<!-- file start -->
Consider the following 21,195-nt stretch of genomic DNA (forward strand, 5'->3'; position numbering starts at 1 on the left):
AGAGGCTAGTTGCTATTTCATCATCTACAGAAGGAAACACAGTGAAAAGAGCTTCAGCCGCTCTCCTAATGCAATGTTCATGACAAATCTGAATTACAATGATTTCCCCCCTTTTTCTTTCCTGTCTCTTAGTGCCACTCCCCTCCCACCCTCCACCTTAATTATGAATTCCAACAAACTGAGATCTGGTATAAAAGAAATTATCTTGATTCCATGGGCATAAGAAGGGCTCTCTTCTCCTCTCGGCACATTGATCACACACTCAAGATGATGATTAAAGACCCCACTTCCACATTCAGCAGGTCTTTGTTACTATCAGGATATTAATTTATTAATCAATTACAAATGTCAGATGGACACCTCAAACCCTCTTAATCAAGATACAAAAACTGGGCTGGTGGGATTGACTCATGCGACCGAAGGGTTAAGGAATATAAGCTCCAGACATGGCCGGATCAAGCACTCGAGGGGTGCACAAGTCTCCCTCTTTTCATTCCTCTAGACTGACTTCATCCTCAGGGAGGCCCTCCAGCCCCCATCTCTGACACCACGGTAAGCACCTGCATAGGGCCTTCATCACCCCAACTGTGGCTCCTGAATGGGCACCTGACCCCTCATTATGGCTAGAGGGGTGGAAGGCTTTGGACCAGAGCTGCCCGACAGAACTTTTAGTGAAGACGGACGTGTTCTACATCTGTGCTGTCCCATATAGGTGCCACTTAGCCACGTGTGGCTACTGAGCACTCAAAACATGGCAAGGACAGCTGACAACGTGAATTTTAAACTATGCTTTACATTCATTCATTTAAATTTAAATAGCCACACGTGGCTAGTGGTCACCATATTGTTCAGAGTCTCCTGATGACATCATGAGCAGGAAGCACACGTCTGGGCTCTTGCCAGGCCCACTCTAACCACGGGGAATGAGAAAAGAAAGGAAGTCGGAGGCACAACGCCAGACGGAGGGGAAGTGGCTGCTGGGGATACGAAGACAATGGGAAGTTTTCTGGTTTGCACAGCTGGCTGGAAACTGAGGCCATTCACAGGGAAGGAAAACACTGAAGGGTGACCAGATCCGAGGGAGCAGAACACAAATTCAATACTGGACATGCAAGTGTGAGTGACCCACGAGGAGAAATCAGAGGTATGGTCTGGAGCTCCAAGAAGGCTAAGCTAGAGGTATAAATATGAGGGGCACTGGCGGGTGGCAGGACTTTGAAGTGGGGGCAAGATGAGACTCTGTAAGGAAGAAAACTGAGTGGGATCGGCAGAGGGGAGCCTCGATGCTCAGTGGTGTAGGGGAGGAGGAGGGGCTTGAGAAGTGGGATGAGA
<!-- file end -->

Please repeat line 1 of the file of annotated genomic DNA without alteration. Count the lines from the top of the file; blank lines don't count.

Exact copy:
Consider the following 21,195-nt stretch of genomic DNA (forward strand, 5'->3'; position numbering starts at 1 on the left):